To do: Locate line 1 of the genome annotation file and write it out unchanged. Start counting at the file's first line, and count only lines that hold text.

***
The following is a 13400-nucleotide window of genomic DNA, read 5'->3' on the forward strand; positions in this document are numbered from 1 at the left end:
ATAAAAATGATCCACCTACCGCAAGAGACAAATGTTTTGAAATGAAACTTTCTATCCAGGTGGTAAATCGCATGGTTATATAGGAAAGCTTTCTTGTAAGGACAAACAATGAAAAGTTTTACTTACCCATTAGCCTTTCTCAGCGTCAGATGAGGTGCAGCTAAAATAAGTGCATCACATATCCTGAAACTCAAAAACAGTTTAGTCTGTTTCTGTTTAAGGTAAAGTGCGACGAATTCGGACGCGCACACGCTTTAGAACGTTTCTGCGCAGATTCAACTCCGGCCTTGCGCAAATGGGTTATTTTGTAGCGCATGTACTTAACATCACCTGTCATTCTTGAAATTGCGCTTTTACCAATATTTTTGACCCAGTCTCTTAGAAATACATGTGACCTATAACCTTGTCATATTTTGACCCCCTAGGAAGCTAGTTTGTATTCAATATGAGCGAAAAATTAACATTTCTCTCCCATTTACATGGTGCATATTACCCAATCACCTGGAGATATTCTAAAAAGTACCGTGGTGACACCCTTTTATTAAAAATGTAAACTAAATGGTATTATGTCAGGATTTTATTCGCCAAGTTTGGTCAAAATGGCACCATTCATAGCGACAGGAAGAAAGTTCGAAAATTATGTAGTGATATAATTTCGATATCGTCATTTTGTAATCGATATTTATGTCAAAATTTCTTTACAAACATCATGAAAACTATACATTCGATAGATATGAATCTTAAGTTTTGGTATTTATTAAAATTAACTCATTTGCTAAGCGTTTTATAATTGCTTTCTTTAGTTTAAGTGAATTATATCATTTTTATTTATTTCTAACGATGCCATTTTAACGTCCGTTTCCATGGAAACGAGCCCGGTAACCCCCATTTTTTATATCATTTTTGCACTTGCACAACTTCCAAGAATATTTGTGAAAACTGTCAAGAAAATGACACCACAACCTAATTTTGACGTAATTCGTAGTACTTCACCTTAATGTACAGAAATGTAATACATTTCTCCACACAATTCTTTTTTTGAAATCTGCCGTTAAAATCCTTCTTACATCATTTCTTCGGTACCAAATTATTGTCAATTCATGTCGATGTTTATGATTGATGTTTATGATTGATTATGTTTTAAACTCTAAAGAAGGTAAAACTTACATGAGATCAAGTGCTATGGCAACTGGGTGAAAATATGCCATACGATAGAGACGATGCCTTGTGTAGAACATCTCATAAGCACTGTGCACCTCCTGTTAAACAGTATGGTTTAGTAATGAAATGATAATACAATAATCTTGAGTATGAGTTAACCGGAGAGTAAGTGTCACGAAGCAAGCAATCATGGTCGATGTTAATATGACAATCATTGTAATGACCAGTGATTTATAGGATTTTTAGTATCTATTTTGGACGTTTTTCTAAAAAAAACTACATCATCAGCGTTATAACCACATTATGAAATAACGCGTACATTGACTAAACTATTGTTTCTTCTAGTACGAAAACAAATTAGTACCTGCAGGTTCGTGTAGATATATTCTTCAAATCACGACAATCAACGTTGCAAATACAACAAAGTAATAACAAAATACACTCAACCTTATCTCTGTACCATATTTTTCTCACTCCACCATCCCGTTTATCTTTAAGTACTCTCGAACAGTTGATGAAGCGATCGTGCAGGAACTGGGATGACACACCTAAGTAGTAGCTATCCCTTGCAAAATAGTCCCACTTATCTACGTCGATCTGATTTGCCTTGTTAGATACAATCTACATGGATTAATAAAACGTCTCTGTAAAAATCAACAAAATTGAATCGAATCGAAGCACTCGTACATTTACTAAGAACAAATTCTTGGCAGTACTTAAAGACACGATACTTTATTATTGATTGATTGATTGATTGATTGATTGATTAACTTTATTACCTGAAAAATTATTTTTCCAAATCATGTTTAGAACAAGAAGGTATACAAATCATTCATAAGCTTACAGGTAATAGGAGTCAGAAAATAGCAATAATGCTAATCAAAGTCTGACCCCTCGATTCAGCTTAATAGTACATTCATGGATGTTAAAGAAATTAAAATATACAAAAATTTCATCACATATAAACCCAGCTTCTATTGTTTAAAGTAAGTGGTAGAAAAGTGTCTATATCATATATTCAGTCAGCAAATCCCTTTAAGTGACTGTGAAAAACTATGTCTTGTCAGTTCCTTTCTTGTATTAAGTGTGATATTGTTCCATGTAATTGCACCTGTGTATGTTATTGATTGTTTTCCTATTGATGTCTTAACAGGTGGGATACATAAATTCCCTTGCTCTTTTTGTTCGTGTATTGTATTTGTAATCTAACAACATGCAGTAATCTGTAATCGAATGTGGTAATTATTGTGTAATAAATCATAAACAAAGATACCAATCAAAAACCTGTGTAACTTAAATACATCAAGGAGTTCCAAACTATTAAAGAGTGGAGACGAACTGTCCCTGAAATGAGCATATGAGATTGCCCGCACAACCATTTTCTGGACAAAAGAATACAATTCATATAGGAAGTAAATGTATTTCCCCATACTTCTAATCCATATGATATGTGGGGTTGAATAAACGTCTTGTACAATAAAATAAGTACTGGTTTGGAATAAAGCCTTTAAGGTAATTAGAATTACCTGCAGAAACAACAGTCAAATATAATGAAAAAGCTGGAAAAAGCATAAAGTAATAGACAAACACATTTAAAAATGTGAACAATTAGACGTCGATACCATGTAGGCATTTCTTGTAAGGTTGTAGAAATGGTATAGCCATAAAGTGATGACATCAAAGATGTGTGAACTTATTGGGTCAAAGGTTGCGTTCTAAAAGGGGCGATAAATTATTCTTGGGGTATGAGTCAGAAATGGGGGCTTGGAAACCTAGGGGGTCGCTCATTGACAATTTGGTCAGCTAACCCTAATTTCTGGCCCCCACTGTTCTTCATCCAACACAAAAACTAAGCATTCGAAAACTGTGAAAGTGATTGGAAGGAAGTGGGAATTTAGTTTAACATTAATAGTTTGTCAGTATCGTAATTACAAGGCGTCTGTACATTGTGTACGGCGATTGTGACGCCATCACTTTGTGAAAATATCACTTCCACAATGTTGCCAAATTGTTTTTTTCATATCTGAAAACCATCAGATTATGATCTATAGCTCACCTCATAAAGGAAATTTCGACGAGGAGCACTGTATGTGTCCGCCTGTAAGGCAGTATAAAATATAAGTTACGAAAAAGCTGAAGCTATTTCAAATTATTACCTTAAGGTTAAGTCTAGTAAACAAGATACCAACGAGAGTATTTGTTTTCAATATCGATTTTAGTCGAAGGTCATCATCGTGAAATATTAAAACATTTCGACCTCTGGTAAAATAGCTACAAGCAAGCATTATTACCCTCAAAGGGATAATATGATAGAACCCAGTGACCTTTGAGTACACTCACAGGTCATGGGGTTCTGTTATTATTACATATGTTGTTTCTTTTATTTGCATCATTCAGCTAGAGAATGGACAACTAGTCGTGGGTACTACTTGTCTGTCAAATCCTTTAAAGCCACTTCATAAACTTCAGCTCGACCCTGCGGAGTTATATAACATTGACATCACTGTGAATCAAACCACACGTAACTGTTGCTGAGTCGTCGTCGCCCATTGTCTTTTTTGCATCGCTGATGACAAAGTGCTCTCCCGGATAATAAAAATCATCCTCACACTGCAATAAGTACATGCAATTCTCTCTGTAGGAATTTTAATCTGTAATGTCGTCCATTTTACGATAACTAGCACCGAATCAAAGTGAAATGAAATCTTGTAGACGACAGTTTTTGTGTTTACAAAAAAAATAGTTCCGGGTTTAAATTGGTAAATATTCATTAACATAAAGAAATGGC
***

The following is a 13400-nucleotide window of genomic DNA, read 5'->3' on the forward strand; positions in this document are numbered from 1 at the left end: